In every system of morality, which I have hitherto met with, I have always remarked, that the author proceeds for some time in the ordinary ways of reasoning, and establishes the being of a God, or makes observations concerning human affairs; when all of a sudden I am surprised to find, that instead of the usual copulations of propositions, is, and is not, I meet with no proposition that is not connected with an ought, or an ought not. This change is imperceptible; but is however, of the last consequence. For as this ought, or ought not, expresses some new relation or affirmation, ’tis necessary that it should be observed and explained; and at the same time that a reason should be given, for what seems altogether inconceivable, how this new relation can be a deduction from others, which are entirely different from it. But as authors do not commonly use this precaution, I shall presume to recommend it to the readers; and am persuaded, that this small attention would subvert all the vulgar systems of morality, and let us see, that the distinction of vice and virtue is not founded merely on the relations of objects, nor is perceived by reason.
However, Hume did not prove any such thing. He merely notes that a lot of his contemporaries do not sufficiently justify their ought claims and that he himself cannot conceive how it can be done in those situations. He suggests that authors should justify their ought statements properly and that this will destroy all the vulgar moral systems (not all systems, just the vulgar ones). But merely asserting that he does not understand how to go from facts to reasonable human behavior does not mean that this is impossible, just like our inability to imagine how this or that biological structure evolved means it was specially created in its present form. This argument does not prove that you can derive an ought from an is (and this entire business is fundamentally misguided as we will see below), but it disproves the claim that Hume proved the is/ought dichotomy. As we saw above, it is not necessary to derive oughts from is to defend the minimalist position.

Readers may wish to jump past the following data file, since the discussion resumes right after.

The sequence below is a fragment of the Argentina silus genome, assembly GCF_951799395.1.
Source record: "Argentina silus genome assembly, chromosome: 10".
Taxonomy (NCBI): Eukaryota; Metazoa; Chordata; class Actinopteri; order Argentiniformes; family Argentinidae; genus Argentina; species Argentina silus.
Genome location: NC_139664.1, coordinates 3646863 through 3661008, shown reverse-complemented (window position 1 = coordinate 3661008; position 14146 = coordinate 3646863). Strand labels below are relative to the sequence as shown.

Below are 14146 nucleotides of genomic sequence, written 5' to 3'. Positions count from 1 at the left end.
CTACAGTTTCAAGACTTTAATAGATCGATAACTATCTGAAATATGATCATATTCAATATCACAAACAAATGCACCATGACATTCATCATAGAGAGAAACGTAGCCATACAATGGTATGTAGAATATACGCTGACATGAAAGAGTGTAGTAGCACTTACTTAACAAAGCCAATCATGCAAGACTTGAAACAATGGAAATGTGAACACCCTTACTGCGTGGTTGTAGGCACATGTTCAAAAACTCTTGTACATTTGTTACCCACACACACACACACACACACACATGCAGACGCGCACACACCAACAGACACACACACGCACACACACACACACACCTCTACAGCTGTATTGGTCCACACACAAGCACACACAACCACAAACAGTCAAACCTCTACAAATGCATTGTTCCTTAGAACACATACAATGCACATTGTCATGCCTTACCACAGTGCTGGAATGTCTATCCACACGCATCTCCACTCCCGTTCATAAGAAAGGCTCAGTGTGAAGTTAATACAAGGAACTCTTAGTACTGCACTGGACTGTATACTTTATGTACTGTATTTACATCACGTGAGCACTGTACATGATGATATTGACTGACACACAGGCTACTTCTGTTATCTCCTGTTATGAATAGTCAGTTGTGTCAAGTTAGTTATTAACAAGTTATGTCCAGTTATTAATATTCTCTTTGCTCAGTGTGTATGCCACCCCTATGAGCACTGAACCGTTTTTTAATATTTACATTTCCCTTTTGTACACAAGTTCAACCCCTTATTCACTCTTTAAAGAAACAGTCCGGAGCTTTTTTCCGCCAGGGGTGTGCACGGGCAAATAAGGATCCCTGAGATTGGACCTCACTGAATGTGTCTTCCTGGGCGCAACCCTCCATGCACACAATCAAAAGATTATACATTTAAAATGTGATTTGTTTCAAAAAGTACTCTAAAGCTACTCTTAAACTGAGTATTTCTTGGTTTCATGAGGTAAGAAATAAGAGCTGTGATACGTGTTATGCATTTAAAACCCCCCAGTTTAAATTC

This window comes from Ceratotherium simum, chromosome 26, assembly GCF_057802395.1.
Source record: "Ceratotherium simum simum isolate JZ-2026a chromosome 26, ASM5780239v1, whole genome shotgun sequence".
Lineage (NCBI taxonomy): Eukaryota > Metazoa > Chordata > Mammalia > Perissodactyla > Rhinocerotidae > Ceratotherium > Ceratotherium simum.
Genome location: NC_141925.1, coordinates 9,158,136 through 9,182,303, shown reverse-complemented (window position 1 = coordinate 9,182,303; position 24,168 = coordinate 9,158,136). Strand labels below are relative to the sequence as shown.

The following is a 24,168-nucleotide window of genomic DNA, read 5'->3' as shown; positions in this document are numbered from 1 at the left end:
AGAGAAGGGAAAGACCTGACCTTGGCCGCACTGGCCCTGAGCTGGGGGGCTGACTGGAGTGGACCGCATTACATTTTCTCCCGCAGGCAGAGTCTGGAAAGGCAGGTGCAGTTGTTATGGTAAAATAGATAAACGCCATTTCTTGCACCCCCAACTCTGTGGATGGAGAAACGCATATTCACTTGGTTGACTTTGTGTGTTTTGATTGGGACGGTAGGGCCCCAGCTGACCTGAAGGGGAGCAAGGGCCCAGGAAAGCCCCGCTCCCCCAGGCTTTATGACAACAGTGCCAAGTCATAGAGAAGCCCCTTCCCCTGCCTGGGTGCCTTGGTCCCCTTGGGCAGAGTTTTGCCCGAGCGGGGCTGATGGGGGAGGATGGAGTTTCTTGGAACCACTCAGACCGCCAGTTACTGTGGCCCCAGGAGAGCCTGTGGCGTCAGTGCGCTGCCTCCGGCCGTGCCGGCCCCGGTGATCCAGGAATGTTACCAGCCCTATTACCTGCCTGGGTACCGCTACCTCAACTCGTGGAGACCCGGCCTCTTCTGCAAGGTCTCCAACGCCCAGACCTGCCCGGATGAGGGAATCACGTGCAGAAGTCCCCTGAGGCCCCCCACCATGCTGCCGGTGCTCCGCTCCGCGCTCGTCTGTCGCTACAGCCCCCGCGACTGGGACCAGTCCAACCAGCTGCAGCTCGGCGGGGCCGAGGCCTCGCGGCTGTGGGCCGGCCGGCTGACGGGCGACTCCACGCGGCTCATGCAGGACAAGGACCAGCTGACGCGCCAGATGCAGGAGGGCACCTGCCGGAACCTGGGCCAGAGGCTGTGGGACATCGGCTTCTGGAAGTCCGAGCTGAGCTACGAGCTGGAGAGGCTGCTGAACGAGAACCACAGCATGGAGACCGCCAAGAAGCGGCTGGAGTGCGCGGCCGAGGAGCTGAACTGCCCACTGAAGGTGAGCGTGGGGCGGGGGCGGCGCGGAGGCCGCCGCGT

In fact, he probably did not even believe in the is/ought dichotomy as he frequently made inferences to ought claims from facts about the world (Cohon, 2010).
Arguments about the is/ought dichotomy are also misguided in a larger perspective. This is because it assumes that reasonable human behavior is a form of logic where conclusions need to follow logically from premises. However, this is unlikely to be the case because scientific fields most related to human behavior such as biology, psychology and sociology does not work that way. Instead, they argue for certain conclusions based on reason and evidence and does not depend on whether those conclusions follow deductively from true premises or not.
Indeed, demanding that science (or discussions about reasonable human behavior for that matter) must be purely deductive means that it cannot reach any new facts about the world, since all the truth of the conclusion can be found in the premises. If you know that “Socrates is a man” and that “all men are mortal”, adding the statement that “Socrates is mortal” adds no additional true facts, since the two former imply the latter.
Section LXXIII: Values reduce to facts about human brain and its context
Häggström interprets the supposed is/ought dichotomy as the need to introduce values into the argument in order to logically derive an ought from an is. Combining an is with a value will, according to Häggström, ensure that we can logically conclude in an ought statement (p. 227). However, he confuses values with opinions, which are two different things. Clearly, it is possible to have opinions about things that are not values at all, such as mass of some predicted but yet undiscovered elementary particle. When reasoning about values, it is possible to make logical fallacies or appeal to false empirical premises, so some values are not opinions that have no truth value, but based on a flawed argument.